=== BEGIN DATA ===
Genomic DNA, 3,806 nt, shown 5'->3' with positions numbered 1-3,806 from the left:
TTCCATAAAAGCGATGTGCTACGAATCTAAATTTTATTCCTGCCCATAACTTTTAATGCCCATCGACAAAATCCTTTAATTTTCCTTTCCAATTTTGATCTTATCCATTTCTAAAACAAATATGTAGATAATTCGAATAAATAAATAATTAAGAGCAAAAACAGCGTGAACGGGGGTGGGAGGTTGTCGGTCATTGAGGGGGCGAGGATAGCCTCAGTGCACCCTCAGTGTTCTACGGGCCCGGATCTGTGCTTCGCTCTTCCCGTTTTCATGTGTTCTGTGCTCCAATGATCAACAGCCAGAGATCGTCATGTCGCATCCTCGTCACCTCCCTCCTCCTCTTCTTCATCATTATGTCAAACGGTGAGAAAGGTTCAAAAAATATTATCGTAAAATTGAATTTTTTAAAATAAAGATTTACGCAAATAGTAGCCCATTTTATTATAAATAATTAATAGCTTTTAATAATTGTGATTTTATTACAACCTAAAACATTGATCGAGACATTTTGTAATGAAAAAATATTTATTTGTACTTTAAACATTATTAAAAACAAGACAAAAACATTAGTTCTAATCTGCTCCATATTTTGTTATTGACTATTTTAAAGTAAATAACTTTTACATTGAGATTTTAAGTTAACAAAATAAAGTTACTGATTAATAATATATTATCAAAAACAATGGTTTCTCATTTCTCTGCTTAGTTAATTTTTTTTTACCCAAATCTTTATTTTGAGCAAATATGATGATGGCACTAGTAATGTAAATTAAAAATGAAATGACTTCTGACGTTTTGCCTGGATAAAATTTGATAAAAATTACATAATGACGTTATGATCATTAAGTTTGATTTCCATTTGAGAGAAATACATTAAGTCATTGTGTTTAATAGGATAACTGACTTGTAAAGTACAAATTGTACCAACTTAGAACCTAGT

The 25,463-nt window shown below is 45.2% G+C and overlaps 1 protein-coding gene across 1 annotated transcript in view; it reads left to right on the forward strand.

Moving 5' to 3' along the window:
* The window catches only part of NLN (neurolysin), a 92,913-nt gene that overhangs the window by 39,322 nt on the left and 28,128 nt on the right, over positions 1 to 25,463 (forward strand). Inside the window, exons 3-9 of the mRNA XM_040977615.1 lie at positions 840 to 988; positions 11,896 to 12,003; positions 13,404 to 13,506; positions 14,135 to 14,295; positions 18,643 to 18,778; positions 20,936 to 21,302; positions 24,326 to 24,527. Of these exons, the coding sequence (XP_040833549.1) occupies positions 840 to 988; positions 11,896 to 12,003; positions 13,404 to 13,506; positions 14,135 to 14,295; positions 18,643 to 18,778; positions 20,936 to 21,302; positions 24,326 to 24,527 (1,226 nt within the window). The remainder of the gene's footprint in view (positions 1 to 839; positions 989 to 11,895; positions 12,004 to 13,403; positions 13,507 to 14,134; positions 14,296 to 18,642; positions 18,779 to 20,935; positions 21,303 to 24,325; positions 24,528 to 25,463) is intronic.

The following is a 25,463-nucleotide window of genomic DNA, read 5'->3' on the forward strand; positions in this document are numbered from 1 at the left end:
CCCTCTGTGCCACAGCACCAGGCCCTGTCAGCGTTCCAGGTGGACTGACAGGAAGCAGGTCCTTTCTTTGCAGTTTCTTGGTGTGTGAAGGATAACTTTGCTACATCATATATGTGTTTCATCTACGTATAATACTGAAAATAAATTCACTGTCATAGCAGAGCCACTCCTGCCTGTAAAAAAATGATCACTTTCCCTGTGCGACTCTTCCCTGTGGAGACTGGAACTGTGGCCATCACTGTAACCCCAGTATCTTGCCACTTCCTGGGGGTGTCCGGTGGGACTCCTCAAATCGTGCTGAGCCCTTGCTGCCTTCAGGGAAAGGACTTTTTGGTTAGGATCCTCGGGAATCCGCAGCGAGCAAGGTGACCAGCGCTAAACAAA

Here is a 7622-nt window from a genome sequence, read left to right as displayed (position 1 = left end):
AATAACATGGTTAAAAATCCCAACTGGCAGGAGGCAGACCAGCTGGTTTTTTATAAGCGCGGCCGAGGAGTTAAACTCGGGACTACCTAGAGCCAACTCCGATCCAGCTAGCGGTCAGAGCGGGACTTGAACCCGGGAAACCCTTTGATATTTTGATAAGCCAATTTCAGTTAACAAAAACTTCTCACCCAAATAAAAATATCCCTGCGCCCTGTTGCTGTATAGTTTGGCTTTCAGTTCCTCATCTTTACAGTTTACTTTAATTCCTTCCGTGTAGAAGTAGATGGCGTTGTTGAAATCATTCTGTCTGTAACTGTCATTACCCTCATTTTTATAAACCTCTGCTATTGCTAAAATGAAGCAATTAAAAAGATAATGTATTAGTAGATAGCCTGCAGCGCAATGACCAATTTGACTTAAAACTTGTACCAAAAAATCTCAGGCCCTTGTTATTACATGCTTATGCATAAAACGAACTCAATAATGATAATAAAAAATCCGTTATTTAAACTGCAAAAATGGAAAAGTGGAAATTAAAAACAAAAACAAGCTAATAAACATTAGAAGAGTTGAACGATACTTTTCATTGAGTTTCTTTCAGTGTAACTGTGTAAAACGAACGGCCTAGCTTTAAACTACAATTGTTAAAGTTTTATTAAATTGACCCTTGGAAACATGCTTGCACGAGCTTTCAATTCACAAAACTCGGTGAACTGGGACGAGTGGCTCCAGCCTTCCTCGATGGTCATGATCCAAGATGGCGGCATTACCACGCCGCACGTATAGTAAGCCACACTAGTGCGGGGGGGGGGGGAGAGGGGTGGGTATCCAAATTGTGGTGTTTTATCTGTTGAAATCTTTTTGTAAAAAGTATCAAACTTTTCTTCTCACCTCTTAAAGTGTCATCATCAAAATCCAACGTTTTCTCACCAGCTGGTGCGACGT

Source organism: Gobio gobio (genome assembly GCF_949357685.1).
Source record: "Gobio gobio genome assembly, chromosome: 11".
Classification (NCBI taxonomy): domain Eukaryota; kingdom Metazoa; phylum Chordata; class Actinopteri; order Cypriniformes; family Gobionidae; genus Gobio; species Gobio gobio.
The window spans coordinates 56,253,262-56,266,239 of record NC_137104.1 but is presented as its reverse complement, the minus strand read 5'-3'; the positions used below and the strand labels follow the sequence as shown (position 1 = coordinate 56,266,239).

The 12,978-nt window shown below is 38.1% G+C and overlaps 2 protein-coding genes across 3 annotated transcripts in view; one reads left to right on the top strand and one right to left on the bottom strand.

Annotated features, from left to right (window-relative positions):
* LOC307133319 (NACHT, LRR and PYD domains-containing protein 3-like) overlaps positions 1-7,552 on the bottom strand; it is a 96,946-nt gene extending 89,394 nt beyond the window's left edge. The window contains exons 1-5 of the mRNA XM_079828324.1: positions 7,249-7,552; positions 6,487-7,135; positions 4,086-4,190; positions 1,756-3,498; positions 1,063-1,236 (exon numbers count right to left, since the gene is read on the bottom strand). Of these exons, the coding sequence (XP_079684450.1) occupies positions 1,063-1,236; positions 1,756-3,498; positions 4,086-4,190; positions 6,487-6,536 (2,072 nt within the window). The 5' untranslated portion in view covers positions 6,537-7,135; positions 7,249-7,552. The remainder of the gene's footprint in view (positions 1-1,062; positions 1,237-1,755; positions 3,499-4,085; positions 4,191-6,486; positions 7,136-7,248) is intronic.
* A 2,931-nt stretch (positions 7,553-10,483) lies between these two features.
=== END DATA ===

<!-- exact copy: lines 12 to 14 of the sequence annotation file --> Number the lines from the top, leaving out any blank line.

Classification (NCBI taxonomy): domain Eukaryota; kingdom Metazoa; phylum Chordata; class Actinopteri; order Cypriniformes; family Gobionidae; genus Gobio; species Gobio gobio.
The window spans coordinates 56,253,262-56,266,239 of record NC_137104.1 but is presented as its reverse complement, the minus strand read 5'-3'; the positions used below and the strand labels follow the sequence as shown (position 1 = coordinate 56,266,239).

The 12,978-nt window shown below is 38.1% G+C and overlaps 2 protein-coding genes across 3 annotated transcripts in view; one reads left to right on the top strand and one right to left on the bottom strand.